Do you use Facebook?
When I first got online, it was the very early nineties. I had a dial up unix shell account through Georgia State University, and later on an account with Delphi (both of these were text based only, because, well, MS-DOS). When I wanted to write a friend, I got out a pen and paper, and for a long time I wrote, and received, a lot of letters.
Then, as the 1990s went on, I lost touch with a lot of my old friends. We parted ways… different schools, different lives. One went to NYU, one to Harvard, another to UCLA, I joined the Army. My closest friends were spread across the continent, and with few exceptions I had no contact with any of my childhood and high school friends.
One of my closest friends in middle school and early in high school: we lost touch. For a lot of years, I tried to Google him, but some people have common names, and then some people have names they share with 100,000 others. So I was stunned when about a year ago we reconnected on Facebook.
In fact, in the last three years, I’ve reconnected with the group of kids I hung out with at Sutton Middle School in Atlanta almost 30 years ago. One of them owns a highly successful art gallery in Istanbul. Another is a charter pilot. Another is a screenwriter with a few mini-series under his belt and possibly some feature films on the way. Still another is editor of a community newspaper in South Carolina.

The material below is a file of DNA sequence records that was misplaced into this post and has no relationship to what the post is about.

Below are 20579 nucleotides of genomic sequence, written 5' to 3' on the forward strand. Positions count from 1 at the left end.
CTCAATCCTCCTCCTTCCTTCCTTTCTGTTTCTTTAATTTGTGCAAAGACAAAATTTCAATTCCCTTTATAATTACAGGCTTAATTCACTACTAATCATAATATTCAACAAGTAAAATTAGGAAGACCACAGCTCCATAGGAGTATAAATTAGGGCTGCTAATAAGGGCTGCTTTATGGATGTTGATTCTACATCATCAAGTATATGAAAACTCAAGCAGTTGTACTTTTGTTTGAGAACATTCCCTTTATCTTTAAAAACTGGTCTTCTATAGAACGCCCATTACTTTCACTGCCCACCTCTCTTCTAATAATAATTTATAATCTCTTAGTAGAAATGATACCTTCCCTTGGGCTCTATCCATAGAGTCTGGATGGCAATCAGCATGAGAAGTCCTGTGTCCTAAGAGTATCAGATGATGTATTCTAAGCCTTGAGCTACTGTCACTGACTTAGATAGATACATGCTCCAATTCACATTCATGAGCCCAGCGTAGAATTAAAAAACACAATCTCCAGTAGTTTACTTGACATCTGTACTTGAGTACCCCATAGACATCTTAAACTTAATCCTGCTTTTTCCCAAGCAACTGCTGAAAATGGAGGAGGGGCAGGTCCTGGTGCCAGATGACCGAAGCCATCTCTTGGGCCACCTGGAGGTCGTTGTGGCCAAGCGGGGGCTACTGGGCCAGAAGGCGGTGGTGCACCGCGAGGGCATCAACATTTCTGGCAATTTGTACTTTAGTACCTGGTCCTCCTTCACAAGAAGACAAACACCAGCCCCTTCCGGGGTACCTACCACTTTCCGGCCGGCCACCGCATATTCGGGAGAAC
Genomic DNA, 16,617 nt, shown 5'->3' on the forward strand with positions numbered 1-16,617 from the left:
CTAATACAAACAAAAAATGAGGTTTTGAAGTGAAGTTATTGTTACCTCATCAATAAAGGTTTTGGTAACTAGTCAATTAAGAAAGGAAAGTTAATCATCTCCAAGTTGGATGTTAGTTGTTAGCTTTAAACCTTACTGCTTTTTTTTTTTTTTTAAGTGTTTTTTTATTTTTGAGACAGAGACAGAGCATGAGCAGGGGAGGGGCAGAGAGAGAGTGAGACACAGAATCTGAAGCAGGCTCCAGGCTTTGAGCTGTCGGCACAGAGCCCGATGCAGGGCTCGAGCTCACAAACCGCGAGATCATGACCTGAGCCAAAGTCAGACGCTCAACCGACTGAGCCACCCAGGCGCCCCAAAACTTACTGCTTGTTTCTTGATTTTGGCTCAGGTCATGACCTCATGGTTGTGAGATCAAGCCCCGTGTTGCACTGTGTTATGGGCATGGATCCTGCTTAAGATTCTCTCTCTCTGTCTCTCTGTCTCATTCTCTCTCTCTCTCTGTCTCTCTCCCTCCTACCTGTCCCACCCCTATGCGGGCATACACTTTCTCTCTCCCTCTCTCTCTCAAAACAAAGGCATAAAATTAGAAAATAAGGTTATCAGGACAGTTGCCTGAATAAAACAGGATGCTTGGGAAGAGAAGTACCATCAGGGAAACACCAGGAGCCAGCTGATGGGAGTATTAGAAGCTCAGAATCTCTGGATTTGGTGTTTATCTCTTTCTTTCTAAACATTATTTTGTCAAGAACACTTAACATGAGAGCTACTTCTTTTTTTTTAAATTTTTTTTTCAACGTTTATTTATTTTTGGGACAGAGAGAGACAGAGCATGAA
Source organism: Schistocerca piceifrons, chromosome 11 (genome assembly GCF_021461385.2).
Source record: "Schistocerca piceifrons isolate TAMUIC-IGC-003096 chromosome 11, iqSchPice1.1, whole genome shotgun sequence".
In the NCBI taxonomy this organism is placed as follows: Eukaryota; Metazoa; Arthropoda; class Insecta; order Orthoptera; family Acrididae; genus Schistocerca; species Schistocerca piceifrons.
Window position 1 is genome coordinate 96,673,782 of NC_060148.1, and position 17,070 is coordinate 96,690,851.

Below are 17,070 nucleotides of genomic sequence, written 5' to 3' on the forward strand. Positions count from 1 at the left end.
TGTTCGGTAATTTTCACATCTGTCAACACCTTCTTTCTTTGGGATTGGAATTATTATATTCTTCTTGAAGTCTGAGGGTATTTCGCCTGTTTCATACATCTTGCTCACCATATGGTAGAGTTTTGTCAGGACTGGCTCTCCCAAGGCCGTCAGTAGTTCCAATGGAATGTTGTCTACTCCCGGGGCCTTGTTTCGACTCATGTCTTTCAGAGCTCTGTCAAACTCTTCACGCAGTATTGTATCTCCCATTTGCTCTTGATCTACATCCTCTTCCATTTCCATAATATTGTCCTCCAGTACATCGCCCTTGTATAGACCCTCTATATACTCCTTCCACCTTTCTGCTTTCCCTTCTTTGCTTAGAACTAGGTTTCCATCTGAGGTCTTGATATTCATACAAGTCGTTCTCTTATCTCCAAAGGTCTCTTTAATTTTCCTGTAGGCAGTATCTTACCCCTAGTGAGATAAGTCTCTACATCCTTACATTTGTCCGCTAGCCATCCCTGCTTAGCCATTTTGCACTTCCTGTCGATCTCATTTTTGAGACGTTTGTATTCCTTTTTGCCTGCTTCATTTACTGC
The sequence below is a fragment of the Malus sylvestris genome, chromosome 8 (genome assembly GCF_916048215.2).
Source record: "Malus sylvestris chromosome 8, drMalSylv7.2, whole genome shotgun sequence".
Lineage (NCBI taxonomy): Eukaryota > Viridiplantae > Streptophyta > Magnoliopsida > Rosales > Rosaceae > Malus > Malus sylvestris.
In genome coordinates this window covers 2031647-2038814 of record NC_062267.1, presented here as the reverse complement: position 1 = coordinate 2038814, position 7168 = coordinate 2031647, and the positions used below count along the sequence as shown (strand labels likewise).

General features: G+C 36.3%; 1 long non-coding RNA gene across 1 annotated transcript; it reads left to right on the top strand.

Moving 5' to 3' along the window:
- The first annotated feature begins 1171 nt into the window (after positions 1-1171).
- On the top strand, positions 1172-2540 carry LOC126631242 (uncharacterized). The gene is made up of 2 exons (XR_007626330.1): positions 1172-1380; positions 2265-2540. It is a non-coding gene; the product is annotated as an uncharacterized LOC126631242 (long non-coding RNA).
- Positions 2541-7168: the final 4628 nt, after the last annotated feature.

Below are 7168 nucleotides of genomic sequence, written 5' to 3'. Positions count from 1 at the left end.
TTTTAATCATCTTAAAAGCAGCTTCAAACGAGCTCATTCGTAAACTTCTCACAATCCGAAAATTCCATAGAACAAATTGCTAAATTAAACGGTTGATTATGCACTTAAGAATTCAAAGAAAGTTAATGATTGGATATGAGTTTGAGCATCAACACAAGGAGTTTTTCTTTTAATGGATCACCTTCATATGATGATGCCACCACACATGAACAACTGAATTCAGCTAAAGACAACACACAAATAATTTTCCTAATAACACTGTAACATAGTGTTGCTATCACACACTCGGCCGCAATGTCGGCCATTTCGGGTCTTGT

It astonishes me when I see the lives that my friends have made for themselves. When I see pictures of kids, spouses, talk about their careers. I’ve reconnected with old girlfriends (and one ex-fiance). People who I met in Israel in 1988. People who I met and befriended in virtual worlds in Second Life, then later became friends with on Facebook, and in a couple cases ended up meeting up in the real world for lunch.
My kids take this stuff for granted (or, rather, my daughter does… my son has no desire to be on Facebook because it would involve interacting with people), but for me it is still a radical change.
On the one hand, it’s truly remarkable to be able to become friends with people who I’ve not seen in many years. But it also retains a certain distance. We curate our online presence… we edit everything we post. I’ve posted personal things online, both on my blog and on Facebook. But the things that are truly deep and personal… the things we are ashamed of, scared of… those rarely make it into online interactions.
The value of something like Facebook is it keeps a lifeline open in lives that are sometimes lived in utter isolation. But it doesn’t substitute for genuine, real life friendship. Sitting in front of the computer just isn’t the same as sitting across the table from someone. Sharing a link is just not the same as sharing a pitcher of beer. And poking someone virtually just… never mind.
In short, Facebook and other social networks open a door of communications. But we have to walk through that door. In our increasingly hectic lives, in a difficult economy, in a sprawl of cities and suburbia that seems to expand our distance between each other more and more each year, it’s that much more important that we stop and take the time to connect with real people, not just their online representation.
Have you reconnected with old friends online? And did that ever lead to renewed real life friendships?